Three Questions with Arndt Freytag von Loringhoven, Special Ambassador of Germany for the Alliance for Multilateralism
On March 26, Germany special ambassador for the Alliance for Multilateralism, Arndt Freytag von Loringhoven, addressed the Berlin office of the German Marshall Fund about the initiative that was launched last year by the foreign ministers of France and Germany. The Alliance for Multilateralism is an informal network of countries aiming to renew the global commitment to stabilize the rules-based international order, uphold its principles, and adapt it where necessary. Afterwards, Thomas Kleine-Brockhoff, GMF vice president and director of the Berlin office, asked the ambassador about multilateralism during the coronavirus crisis. He discussed the international response to the crisis and how the alliance could help in the efforts to contain the pandemic.
The Foreign Office website has a hashtag saying: “multilateralism matters.” But multilateralism seems to be just another victim in the first phase of the coronavirus pandemic. What happened?
I think indeed in the very first phase the reflex of most countries has been to turn toward themselves and to organize a set of measures to contain the virus. But I think we are already in the second phase, and we are seeing in the EU, in the G20, at the World Health Organization (WHO), in New York at the United Nations, multiple efforts to work together. Indeed, there is no better wake-up call for the necessity of international cooperation than a pandemic that by nature knows no borders and can only be successfully overcome by international cooperation. I think we are seeing this second phase already.
Why has the response of the post-war international institutions or the core of the multilateral framework been weak so far?
I think to some extent it is natural to first of all take immediate local measures, and perhaps the beginning of the second phase should have happened earlier. But I think the picture internationally is actually mixed. Take the WHO, which has played a very strong role right from the beginning and is a competent organization. The EU does not have strong competencies in the health area. So, you cannot compare that to other areas such as trade where the EU, not member states are in the lead. But here it is taking measures on the financial front and also in terms of health coordination. I think the G7 and the G20 really need to spring into action, and that is where I see a big difference between this crisis and, say, the global financial crisis more than 10 years ago when both G7, or G8 at the time, and the G20 played a leading coordinating role right from the start. That is what we really need right now.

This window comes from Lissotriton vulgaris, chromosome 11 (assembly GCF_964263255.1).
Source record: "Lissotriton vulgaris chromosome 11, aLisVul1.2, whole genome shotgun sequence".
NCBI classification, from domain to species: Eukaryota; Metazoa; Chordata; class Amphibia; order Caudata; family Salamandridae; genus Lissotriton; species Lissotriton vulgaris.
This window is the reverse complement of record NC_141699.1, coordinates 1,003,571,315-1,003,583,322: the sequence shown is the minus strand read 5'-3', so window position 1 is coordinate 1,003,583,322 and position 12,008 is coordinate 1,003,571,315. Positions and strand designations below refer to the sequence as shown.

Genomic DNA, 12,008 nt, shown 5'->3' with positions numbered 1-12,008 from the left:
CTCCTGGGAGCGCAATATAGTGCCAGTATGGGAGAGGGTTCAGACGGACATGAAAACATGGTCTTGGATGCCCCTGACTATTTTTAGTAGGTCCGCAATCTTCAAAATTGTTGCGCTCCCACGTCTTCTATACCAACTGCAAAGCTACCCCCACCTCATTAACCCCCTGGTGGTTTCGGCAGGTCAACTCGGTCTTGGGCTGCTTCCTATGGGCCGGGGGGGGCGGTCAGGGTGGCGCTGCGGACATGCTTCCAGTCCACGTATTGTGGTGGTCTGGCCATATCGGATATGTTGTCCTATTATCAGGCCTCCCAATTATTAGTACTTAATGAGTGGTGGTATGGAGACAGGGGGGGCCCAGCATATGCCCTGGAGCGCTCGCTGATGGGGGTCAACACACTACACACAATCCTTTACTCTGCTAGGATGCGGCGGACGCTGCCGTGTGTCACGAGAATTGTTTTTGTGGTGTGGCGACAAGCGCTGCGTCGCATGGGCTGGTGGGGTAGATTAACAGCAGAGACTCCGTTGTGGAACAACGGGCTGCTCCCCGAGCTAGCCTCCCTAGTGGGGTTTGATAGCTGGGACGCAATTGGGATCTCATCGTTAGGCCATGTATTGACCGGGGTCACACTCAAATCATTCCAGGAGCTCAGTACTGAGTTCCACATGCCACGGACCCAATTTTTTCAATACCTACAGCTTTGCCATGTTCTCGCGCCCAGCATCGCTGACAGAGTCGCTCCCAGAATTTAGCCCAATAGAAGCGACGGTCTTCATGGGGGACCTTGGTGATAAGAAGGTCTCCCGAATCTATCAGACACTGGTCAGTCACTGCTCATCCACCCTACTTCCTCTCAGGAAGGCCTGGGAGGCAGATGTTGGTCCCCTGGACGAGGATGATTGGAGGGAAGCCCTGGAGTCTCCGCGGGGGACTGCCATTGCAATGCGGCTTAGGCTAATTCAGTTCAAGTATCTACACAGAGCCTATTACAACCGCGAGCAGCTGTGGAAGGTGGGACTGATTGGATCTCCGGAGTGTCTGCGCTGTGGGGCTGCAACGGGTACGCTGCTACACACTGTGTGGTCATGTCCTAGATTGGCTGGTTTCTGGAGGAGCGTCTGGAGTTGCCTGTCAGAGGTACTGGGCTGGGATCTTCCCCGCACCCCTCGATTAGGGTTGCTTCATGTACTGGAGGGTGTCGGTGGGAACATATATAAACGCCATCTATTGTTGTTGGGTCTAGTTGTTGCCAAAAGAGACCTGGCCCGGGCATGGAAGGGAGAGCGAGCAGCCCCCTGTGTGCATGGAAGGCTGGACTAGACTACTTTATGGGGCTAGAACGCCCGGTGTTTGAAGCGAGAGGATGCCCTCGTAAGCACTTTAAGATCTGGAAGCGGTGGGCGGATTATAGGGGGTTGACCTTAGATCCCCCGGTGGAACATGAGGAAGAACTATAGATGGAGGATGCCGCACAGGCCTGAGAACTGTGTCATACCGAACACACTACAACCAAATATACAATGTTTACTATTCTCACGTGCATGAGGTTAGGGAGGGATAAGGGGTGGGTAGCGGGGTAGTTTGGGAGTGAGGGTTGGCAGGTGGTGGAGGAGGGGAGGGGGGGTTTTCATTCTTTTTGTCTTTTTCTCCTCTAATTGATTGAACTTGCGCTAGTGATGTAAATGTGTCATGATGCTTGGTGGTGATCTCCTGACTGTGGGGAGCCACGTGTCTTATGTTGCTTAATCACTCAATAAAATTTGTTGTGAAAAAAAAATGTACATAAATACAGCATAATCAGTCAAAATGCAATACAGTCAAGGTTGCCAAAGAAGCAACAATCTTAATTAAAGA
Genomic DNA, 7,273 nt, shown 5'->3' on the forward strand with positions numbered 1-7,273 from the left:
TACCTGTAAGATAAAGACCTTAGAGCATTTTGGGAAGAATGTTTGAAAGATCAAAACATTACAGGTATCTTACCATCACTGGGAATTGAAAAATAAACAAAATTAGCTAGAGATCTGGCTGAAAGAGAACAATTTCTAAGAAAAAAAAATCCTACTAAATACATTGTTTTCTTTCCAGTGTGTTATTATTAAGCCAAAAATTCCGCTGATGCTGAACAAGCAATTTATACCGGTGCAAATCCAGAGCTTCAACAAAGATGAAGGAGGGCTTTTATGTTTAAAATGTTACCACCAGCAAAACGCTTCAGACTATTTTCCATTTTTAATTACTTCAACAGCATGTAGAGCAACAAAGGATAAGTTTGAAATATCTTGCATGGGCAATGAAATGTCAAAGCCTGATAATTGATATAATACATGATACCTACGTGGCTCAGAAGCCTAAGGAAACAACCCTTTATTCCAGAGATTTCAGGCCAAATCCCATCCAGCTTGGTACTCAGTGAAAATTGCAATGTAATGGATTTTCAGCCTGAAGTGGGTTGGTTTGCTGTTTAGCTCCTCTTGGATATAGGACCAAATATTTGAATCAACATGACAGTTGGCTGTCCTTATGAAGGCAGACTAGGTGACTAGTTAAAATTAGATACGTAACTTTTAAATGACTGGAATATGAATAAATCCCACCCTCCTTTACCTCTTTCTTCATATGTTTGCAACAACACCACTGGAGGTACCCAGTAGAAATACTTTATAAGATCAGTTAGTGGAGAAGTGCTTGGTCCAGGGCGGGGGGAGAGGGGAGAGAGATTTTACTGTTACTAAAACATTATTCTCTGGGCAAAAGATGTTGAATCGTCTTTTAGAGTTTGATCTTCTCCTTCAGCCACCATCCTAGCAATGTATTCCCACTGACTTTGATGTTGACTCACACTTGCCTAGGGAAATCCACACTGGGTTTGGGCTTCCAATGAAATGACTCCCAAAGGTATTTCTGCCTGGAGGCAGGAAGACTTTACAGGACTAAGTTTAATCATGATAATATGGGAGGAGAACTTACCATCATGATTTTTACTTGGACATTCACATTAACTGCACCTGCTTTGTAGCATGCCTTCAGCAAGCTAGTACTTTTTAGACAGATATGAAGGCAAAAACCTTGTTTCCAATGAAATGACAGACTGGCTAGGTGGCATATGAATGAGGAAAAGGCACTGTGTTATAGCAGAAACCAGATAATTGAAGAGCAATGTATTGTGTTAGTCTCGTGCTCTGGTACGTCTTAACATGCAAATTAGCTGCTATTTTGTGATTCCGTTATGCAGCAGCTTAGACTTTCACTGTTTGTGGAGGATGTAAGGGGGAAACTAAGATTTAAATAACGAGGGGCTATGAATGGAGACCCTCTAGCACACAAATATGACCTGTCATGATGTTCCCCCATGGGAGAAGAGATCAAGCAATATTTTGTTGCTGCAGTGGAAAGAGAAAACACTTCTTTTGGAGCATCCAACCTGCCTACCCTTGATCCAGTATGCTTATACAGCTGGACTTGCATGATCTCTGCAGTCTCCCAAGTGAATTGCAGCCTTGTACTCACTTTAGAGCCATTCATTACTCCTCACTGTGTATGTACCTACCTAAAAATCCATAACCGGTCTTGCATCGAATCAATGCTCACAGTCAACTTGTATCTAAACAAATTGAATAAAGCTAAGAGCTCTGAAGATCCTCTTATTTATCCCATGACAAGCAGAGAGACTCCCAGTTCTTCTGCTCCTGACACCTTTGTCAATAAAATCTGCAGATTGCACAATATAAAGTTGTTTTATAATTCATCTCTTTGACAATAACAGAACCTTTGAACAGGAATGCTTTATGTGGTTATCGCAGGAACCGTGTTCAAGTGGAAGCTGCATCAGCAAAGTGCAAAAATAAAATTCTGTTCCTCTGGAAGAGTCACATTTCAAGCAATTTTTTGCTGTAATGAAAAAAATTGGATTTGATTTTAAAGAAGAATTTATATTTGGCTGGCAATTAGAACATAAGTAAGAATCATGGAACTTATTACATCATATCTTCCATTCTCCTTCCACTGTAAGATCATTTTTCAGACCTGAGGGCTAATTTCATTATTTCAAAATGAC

The Alliance for Multilateralism is an initiative that focuses on concrete action. Help us understand your thinking and how it can have a positive impact or an imprint in tackling this crisis?
The alliance is a flexible network of states and non-state actors. It is not a new institution. Its role is really in supporting international organizations that have an operational role in an area such as health. So, we are presently looking at various ways to support the WHO and other international organizations. We want to make sure that tests, treatment and vaccines reach the most needy in our world. And we also need to look at a reform of global health governance, to make sure that the world will be better prepared for the next crisis.
Prevention and compliance with the International Health Regulations must be strengthened to eliminate the possibility of another pandemic of similar gravity in the near future.